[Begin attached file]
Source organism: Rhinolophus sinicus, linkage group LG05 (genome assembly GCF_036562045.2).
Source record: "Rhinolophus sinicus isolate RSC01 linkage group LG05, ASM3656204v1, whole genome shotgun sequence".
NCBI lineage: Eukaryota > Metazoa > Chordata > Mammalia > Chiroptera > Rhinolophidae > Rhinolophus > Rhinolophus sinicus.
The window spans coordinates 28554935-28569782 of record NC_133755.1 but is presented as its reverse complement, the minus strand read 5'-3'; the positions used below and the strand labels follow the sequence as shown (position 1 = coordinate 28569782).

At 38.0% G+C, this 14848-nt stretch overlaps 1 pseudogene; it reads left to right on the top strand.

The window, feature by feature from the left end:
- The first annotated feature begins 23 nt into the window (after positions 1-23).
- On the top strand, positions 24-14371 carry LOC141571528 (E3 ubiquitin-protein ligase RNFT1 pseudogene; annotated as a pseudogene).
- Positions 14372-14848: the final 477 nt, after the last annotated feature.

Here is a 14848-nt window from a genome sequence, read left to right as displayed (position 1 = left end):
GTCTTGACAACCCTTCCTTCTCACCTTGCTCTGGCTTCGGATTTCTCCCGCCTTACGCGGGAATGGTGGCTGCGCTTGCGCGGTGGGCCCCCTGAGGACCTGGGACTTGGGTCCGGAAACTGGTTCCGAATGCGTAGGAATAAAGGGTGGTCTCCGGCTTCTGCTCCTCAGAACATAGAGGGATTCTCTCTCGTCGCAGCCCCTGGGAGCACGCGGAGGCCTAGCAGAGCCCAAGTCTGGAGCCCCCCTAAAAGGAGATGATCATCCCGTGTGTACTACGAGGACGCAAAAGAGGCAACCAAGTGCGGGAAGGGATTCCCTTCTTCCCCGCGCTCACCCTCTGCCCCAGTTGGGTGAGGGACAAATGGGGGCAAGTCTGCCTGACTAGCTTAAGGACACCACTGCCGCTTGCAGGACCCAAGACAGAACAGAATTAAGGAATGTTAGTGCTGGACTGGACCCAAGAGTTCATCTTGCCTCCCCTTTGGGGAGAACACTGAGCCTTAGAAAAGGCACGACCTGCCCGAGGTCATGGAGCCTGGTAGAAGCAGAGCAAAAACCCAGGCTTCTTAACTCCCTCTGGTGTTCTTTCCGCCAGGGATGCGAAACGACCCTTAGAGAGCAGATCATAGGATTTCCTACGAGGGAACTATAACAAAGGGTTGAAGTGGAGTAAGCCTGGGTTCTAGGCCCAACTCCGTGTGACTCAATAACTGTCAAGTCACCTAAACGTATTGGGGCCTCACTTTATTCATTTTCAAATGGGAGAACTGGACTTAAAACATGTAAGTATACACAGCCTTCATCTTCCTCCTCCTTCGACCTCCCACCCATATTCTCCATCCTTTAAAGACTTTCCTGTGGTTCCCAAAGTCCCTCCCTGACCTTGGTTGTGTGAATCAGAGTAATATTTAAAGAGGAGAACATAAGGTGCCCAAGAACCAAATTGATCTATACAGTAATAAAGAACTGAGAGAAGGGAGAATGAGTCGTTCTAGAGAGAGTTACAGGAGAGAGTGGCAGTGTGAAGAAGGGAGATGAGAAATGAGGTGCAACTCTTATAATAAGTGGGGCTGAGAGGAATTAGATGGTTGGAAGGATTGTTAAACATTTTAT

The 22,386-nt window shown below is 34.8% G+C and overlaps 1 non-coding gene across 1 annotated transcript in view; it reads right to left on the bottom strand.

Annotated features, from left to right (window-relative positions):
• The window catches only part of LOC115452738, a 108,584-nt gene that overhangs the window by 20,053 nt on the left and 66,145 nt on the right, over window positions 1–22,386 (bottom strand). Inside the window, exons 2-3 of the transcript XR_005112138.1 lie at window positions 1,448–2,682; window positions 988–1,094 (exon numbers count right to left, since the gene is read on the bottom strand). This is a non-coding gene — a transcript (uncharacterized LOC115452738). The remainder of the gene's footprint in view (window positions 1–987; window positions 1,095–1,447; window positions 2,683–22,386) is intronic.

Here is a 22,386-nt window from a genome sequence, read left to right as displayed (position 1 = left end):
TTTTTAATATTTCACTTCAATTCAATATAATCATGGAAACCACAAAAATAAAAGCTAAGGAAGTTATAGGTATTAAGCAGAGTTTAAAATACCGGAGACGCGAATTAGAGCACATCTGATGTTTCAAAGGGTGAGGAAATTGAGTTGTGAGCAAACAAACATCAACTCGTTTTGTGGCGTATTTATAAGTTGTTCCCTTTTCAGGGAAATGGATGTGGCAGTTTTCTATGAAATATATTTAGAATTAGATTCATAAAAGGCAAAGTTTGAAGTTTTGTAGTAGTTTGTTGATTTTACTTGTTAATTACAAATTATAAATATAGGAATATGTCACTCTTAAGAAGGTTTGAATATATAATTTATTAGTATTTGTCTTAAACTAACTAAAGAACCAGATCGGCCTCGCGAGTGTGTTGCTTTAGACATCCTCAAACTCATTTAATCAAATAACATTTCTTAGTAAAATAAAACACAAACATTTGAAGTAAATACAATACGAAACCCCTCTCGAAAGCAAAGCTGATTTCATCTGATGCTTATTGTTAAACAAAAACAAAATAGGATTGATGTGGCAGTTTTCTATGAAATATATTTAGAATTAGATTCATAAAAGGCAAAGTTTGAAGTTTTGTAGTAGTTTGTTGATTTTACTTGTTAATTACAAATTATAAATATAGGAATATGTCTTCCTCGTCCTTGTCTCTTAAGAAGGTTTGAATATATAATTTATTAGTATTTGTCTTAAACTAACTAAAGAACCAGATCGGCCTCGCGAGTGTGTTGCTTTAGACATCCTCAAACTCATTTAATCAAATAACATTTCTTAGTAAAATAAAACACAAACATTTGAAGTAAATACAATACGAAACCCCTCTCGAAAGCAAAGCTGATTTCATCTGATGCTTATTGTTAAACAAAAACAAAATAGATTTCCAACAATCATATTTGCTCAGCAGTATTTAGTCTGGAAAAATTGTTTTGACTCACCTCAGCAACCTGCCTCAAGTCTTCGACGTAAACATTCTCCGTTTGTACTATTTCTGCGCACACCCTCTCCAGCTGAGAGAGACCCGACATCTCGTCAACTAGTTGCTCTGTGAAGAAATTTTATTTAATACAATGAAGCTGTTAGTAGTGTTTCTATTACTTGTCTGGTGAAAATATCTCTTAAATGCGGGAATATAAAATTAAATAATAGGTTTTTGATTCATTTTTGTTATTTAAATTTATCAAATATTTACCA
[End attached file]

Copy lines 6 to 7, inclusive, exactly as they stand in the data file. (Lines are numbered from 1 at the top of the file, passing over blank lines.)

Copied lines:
The window, feature by feature from the left end:
- The first annotated feature begins 23 nt into the window (after positions 1-23).